Freese in the fight of her life
Ask people about Ainsworth resident Angela Freese and they’ll tell you one thing—she’s a fighter. Freese is in the fight of her life against cancer.
“I am in my fourth round of metastatic endometrial cancer,” Freese said. “It first started back in 2008.“
Since finding out she has cancer Freese has gone through radiation treatment, and has had her lower right lung removed. Back in January of this year she found out that her cancer had spread into her lymph nodes.
“My cancer is incurable,” she said. “I’m on anti-estrogen pills because my cancer feeds on estrogen.”
She hasn’t let the cancer affect her daily life. Each morning she still goes to work. When she is having a bad day she reminds herself of her motto.
“I tell myself to ‘never ever give up,’ she said. “This is my motto for this time around.”
Since her fight began Freese has become an advocate for cancer research and participates in cancer events like the Washington County Relay for Life. She is on the committee for this year’s event.
Senior Community Relations officer for the Washington County American Cancer Society, Kierstan Peck has enjoyed working with Freese.
“Last year she was our survivor speaker,” Peck said. “She is on the committee this year. It’s volunteers like her that motivates and drives me to do my job.”
Peck enjoys Freese’s passion.
“She has pumped and motivated our Relay for Life committee,” Peck said. “I’m beyond excited to have her on the committee. I knew she would bring a lot of excitement to it.”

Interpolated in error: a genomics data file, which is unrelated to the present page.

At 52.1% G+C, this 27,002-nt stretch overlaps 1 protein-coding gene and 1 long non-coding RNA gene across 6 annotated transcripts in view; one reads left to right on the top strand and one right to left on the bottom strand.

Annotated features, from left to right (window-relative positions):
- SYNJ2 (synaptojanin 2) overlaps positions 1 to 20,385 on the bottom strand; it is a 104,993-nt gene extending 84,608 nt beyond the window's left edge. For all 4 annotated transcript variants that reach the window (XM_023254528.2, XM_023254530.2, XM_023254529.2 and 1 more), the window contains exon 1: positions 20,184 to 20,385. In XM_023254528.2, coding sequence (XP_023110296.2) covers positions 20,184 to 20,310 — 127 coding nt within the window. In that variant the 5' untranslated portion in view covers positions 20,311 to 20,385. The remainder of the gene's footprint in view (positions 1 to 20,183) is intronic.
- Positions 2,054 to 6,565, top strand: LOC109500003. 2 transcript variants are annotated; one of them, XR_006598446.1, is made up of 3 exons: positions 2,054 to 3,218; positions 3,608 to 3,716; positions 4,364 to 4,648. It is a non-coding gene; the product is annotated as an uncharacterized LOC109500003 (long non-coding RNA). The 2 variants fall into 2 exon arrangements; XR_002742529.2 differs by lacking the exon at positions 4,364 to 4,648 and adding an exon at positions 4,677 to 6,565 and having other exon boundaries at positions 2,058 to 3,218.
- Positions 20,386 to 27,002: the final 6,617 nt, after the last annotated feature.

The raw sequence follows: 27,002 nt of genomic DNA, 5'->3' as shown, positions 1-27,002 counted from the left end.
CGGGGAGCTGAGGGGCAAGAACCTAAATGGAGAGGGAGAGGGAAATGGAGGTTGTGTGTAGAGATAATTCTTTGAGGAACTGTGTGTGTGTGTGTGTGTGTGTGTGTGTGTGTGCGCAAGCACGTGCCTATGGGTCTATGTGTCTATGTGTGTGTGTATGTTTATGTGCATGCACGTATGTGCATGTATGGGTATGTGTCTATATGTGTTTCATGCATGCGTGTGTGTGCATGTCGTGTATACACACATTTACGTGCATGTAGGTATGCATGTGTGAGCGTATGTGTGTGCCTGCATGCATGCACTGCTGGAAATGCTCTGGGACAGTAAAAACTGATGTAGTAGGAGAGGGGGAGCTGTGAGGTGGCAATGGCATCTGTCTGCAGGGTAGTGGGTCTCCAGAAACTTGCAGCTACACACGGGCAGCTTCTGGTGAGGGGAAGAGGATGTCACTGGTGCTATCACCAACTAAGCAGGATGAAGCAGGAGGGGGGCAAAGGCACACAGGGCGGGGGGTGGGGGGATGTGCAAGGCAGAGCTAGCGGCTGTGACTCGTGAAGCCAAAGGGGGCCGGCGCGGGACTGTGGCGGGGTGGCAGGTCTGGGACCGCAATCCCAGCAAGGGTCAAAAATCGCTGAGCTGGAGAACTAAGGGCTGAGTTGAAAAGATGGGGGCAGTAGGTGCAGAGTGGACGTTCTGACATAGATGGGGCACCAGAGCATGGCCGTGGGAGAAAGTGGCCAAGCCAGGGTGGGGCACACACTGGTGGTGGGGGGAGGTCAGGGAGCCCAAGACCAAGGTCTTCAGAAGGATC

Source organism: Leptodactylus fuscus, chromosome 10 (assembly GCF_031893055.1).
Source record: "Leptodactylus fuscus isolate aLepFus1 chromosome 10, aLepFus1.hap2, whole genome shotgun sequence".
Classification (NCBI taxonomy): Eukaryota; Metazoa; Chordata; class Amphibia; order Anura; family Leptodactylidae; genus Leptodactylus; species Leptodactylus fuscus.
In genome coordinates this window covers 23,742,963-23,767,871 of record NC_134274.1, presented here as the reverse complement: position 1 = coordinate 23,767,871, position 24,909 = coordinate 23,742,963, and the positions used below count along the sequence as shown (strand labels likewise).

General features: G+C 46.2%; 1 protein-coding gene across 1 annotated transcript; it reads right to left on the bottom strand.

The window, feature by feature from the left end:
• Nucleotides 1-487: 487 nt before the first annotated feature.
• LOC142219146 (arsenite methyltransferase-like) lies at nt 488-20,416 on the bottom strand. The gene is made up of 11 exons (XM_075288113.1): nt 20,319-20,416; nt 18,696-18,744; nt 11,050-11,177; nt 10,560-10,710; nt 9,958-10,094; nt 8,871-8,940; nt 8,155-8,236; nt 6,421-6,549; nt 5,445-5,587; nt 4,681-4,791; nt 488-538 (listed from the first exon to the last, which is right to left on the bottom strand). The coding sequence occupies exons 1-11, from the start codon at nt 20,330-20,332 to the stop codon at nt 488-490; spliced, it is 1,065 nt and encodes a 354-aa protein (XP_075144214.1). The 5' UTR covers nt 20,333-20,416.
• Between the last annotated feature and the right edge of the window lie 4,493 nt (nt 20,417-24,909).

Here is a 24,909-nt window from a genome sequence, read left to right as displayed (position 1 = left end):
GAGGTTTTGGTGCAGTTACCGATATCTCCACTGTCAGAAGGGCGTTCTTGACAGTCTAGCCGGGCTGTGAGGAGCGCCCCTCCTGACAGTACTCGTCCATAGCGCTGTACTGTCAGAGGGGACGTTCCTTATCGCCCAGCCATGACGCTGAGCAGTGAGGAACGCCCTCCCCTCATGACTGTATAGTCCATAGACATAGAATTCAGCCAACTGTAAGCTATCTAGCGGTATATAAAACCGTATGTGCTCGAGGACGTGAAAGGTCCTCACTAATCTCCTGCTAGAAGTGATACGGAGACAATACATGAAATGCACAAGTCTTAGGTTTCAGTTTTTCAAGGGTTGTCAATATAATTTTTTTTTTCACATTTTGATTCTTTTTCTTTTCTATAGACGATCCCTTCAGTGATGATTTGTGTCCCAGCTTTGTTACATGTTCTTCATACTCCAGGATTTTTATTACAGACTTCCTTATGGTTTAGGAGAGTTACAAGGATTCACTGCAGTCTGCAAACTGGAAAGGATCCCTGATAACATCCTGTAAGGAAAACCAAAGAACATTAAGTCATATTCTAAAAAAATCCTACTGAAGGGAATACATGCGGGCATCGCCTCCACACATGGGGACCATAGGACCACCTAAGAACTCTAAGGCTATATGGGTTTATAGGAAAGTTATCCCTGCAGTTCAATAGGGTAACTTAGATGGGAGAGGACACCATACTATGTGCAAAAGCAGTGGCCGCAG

This year the focus of the relay will be to make every single moment important. Freese brought the idea of recognizing caregivers to the committee.
“Angela is a cancer caregiver herself,” Peck said. “She has taken care of friends who have had cancer and this year we will be recognizing caregivers. They are the silent partners in all of this.”
Freese credits her work in Relay for Life and cancer awareness to helping her through the dark times in her fight.
“After I found out I had cancer I went through depression,” she said. “By getting involved this has helped me out of that stage. It also gave me sound boards to discuss my cancer with.”
Freese has lobbied at the state Capitol and promoted awareness through her participation.
“We need to keep fighting,” she said. “Write your senator and stay strong.”
Freese decided that lobbying and writing senators wasn’t enough. This summer she will participate in the Million Dollar Marathon. This race will have survivors, advocates, and caregivers involved. It will be going from coast to coast.
Once Freese heard about this event she knew she wanted to participate. She has been training every day for it.
“I’m not a runner but I wanted to make a statement,” Freese said. “I’ve been doing running/walking intervals and I am up to 12 miles now.”
Freese knows she’s at a disadvantage because of the missing part of her right lung. That hasn’t stopped her.
“I feel myself getting stronger,” she said. “On the day of the marathon I’ll probably be walking and running.”
The marathon is estimated to be in the Iowa City area, which is the leg she’ll be doing, around July 10.
To help with the fundraising part of the marathon Freese is organizing a 5K on April 13 in Washington’s square.
“For the marathon each runner is asked to raise$7,500,” she said. “I got this idea from the other runners in the Million Dollar March.”
The deadline to sign up is by March 28 in order to receive a T-shirt.
Through everything she is doing there is one thing that Freese keeps reminding herself of.
“It has to be continually fought,” she said. “You have to make something good of something not good.”